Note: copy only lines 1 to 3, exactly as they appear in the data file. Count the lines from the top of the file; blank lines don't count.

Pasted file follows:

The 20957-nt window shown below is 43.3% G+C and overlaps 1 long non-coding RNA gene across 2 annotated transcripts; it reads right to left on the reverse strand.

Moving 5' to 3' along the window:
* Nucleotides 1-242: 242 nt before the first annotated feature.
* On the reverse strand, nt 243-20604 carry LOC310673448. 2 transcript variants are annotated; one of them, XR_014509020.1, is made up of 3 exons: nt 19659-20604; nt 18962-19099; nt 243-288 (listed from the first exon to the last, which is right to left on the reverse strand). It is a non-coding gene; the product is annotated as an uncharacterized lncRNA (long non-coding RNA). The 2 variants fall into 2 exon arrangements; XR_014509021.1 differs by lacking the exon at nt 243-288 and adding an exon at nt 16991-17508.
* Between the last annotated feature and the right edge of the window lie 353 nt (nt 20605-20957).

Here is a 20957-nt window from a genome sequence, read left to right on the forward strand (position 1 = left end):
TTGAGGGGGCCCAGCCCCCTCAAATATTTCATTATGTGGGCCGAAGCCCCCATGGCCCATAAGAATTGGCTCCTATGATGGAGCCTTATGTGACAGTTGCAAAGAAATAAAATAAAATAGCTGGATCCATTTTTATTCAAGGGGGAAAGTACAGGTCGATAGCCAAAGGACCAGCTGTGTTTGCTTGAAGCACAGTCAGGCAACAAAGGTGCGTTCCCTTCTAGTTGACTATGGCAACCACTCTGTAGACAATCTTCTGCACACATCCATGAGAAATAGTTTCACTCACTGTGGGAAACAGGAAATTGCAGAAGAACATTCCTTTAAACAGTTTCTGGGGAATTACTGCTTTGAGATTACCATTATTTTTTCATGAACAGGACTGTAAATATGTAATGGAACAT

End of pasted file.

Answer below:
The 20957-nt window shown below is 43.3% G+C and overlaps 1 long non-coding RNA gene across 2 annotated transcripts; it reads right to left on the reverse strand.

Moving 5' to 3' along the window:
* Nucleotides 1-242: 242 nt before the first annotated feature.